To Team NOLA, this website is at the core of our “Healthy Futures” month. We made sure it was mobile-friendly, understandable, and discreet. Although it is a work-in-progress, we hope this website empowers youth to take charge of their own health and even inspire their peers. Stay tuned for the website launch! We can’t wait to share it and get some feedback. :)


Please excuse my incredibly long post this month. Healthy Futures month had us busy- but also I have troubling shutting up. If you have any questions -or just want to say hi to Team NOLA- our email is !



Month of March in Cleveland

Team Cleveland kept busy during the month of March with getting the word out about our Long Term Project plans and the AmeriCorps program.

On March 9, we participated in an annual Cleveland event called The Tolerance Fair. The event was hosted by a group called Honor Good Deeds and is held annually to raise awareness about differences and diversity. Different organizations from around the Cleveland area set up tables and share information about the work that they do. This year it was estimated that about 4,000 people attended the event.  We were there with the AIDS Funding Collaborative table getting the word out about HIV and our Americorps program. Many people were interested in what we do and what AmeriCorps is. As members, we were able to make great connections in the community for places to volunteer at, do HIV-related work such as presentations at, and one member was asked to give a talk about the AmeriCorps program at an organization with clients who might be interested in applying. All in all, it was a great opportunity to speak with other organizations and community members who are dedicated to making positive change while we got the word out about who the AIDS United Team Cleveland is and what we do.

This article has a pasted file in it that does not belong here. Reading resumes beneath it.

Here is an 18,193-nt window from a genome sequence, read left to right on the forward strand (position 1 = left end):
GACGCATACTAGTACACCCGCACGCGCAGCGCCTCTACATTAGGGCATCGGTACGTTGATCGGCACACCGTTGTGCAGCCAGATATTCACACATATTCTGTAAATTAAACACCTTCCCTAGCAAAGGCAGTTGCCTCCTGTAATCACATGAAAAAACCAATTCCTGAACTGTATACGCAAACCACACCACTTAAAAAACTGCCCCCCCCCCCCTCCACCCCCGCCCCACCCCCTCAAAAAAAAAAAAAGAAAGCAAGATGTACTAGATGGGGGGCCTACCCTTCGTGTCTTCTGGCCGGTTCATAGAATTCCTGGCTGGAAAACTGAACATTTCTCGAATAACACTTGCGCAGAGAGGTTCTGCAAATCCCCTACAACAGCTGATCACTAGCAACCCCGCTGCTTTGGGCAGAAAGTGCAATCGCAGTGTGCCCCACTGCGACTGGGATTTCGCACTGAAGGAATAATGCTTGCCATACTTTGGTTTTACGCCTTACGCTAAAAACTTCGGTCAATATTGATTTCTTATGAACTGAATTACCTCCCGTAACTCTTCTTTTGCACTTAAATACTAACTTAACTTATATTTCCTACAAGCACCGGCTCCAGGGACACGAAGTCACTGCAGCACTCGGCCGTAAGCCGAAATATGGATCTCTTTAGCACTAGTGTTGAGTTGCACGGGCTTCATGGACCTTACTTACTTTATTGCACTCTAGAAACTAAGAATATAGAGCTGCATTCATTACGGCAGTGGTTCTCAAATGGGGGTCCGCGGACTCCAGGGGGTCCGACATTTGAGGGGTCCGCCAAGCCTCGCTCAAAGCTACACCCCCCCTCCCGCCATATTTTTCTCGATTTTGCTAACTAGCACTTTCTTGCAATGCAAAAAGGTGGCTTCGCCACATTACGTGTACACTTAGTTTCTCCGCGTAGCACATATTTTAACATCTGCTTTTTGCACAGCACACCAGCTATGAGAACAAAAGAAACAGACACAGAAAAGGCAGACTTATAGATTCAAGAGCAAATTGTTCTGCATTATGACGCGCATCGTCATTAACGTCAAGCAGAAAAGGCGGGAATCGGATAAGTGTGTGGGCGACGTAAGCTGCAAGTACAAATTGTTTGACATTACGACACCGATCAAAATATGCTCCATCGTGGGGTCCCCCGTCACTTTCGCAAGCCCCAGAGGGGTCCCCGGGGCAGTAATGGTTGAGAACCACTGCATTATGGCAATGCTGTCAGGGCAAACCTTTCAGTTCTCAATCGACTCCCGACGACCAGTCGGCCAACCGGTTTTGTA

Setting up at the Tolerance Fair

March also marked the month in which we finalized plans for our Long Term Project.  Through attending local meetings in the HIV community and passing surveys out to consumers, we realized as a team we saw a need for some sort of retreat or gathering for people living with HIV in the Cleveland area. We decided we will host a day long wellness empowerment workshop for PLWHA. At this event, people will have the opportunity to participate in facilitated workshops related to empowerment, wellness, and overall well-being and community-building. We began publicizing this event on March 19 at a community briefing held by the AIDS Funding Collaborative. This event was attended by other people who work in the HIV community here in Cleveland. We spoke briefly about who we are as Americorps members and what our program is about. We then made an announcement about our Long Term Project plans, while passing out flyers that we had created about our event. We have also launched a GoFundMe website to raise awareness about our event while also fundraising.

Long Term Project informational flyer

Long Term Project informational flyer

In all, we look forward to continuing our work on our project as we get the word out to the community!

Team Chicago: Housing IS Healthcare

While treatment has evolved to the point that HIV/AIDS can be a manageable chronic illness for most, unstable housing severely threatens that reality. Homelessness impedes access to healthcare, leaves one vulnerable to hazardous health conditions, and undermines the stability necessary for a consistent treatment regimen. And

Our Donation Drive Poster, designed by team member Eric

Our Donation Drive Poster, designed by team member Eric

the number of those affected by the intersection of HIV and homelessness is alarming. Approximately 4 percent of the homeless population of the United States is believed to be HIV-positive, and the National Alliance to End Homelessness estimates that 50 percent of the 1.3 million people living with HIV/AIDS in the United States are at risk of becoming homeless. The severity of homelessness in the HIV community is very real.

Team Chicago’s members are grateful to be placed at agencies aware that housing IS healthcare and that homelessness is a critical issue for the HIV/AIDS community. That is why, for our long term service project, we wanted to serve this cause and to benefit agencies providing housing opportunities to the HIV/AIDS community. We’ve decided to raise funds and supplies for the housing programs at The AIDS Foundation of Chicago and Chicago House and Social Services Agency, which collectively provide housing to over 800 people living with HIV/AIDS and their families.